Official Montana Hunting Safety Course Link to Montana Fish, Wildlife & Parks

Hello, hunter! Montana's online hunting course has moved. Click here to go to the latest version of the Today's Hunter in Montana course—the official hunting safety course of Montana Fish, Wildlife & Parks.

The following course material is for reference only. Please go to the new course to complete your Montana certification.

Five Stages of the Hunter

Many hunters go through five stages of hunting. These are marked by changes in attitudes and feelings about hunting. Many of the things they enjoy about hunting are different in each stage.

The Shooting Stage of Hunter Development

Stage One: The Shooting Stage

Many beginning hunters are excited to begin hunting. Often they want, more than anything, to be able to shoot an animal to test their skills. They often judge success by the amount of shooting they do. If you are in this stage, your first concern needs to be safety.

The Limiting Out Stage of Hunter Development

Stage Two: The Limiting-Out Stage

With practice it doesn’t take long to get good at shooting. An experienced hunter can often take as many animals as the law allows. This is called “limiting out.” They judge success by how many animals they bring home. Hunters in this stage need to remember the rules of safe gun handling, but they also need to follow carefully hunting laws and regulations.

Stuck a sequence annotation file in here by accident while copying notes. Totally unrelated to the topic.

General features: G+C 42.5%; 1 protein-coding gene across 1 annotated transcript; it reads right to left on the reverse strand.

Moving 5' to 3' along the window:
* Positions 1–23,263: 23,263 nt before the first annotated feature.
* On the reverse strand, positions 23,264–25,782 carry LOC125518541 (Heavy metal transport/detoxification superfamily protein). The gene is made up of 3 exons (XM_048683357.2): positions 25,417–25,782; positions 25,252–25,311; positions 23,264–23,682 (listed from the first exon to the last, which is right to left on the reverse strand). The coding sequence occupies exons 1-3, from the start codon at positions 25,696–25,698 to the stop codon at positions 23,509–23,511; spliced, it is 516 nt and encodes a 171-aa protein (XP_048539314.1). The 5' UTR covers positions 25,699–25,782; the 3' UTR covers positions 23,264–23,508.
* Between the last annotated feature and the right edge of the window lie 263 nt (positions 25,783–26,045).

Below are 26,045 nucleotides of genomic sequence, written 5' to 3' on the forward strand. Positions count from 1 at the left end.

The Selective Stage of Hunter Development

Stage Three: The Selective Stage

Selective hunters don’t try to hunt for a lot of different animals. Usually, they’re after one particular animal. This might be a white-tailed deer with a particular set of antlers or a mountain goat that’s difficult to get to. Selective hunters challenge themselves by going after animals that are secretive or otherwise difficult to hunt. These hunters judge success by their ability to master a challenge.

The Method Stage of Hunter Development

Stage Four: The Method Stage

Some hunters choose a particular method to hunt, such as bow hunting. These methods require hunters to get very close to an animal before they can take a shot. This makes hunting more difficult and more challenging. These hunters judge success by their ability to learn and master a particular method.

The Philosopher Stage of Hunter Development

Stage Five: The Philosopher Stage

As many hunters mature and gain experience, they look back on a lifetime of hunting and find that what they enjoyed the most is not one single thing. Instead, it’s a combination of many things. Hunters in this stage might enjoy simply getting out, taking an animal is not nearly as important. They enjoy passing on their knowledge to new hunters. These hunters judge success by how they feel about the entire hunting experience.

Montana Fish, Wildlife,
& Parks
White-tailed deer tracks
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Official hunting safety course for Montana hunters last modified: November 16, 2011
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